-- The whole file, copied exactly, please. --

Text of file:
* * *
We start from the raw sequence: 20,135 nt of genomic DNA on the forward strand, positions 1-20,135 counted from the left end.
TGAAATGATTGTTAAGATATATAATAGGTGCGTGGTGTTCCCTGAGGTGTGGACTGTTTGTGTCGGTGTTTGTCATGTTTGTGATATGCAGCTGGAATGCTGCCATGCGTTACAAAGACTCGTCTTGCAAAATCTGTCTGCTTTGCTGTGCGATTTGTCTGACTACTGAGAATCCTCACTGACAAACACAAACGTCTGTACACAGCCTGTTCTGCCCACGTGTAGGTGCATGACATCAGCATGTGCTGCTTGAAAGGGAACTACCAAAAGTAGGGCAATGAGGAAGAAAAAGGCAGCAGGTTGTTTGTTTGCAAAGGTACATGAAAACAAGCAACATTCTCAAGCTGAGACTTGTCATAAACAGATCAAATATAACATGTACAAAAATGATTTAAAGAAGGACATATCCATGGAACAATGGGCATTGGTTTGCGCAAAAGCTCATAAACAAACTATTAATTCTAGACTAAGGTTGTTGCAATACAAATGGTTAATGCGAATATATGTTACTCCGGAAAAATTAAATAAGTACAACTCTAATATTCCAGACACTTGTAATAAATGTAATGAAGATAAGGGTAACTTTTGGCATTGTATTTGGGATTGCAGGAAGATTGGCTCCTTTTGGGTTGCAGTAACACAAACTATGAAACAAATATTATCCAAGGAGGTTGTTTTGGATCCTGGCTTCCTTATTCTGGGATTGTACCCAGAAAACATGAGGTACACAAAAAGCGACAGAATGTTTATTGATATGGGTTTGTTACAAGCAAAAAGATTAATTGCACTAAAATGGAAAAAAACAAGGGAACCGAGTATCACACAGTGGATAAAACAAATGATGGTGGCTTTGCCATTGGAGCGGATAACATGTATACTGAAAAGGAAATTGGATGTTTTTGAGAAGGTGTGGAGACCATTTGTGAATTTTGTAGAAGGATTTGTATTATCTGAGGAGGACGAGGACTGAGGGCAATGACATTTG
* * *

We start from the raw sequence: 20,135 nt of genomic DNA on the forward strand, positions 1-20,135 counted from the left end.
TGAAATGATTGTTAAGATATATAATAGGTGCGTGGTGTTCCCTGAGGTGTGGACTGTTTGTGTCGGTGTTTGTCATGTTTGTGATATGCAGCTGGAATGCTGCCATGCGTTACAAAGACTCGTCTTGCAAAATCTGTCTGCTTTGCTGTGCGATTTGTCTGACTACTGAGAATCCTCACTGACAAACACAAACGTCTGTACACAGCCTGTTCTGCCCACGTGTAGGTGCATGACATCAGCATGTGCTGCTTGAAAGGGAACTACCAAAAGTAGGGCAATGAGGAAGAAAAAGGCAGCAGGTTGTTTGTTTGCAAAGGTACATGAAAACAAGCAACATTCTCAAGCTGAGACTTGTCATAAACAGATCAAATATAACATGTACAAAAATGATTTAAAGAAGGACATATCCATGGAACAATGGGCATTGGTTTGCGCAAAAGCTCATAAACAAACTATTAATTCTAGACTAAGGTTGTTGCAATACAAATGGTTAATGCGAATATATGTTACTCCGGAAAAATTAAATAAGTACAACTCTAATATTCCAGACACTTGTAATAAATGTAATGAAGATAAGGGTAACTTTTGGCATTGTATTTGGGATTGCAGGAAGATTGGCTCCTTTTGGGTTGCAGTAACACAAACTATGAAACAAATATTATCCAAGGAGGTTGTTTTGGATCCTGGCTTCCTTATTCTGGGATTGTACCCAGAAAACATGAGGTACACAAAAAGCGACAGAATGTTTATTGATATGGGTTTGTTACAAGCAAAAAGATTAATTGCACTAAAATGGAAAAAAACAAGGGAACCGAGTATCACACAGTGGATAAAACAAATGATGGTGGCTTTGCCATTGGAGCGGATAACATGTATACTGAAAAGGAAATTGGATGTTTTTGAGAAGGTGTGGAGACCATTTGTGAATTTTGTAGAAGGATTTGTATTATCTGAGGAGGACGAGGACTGAGGGCAATGACATTTG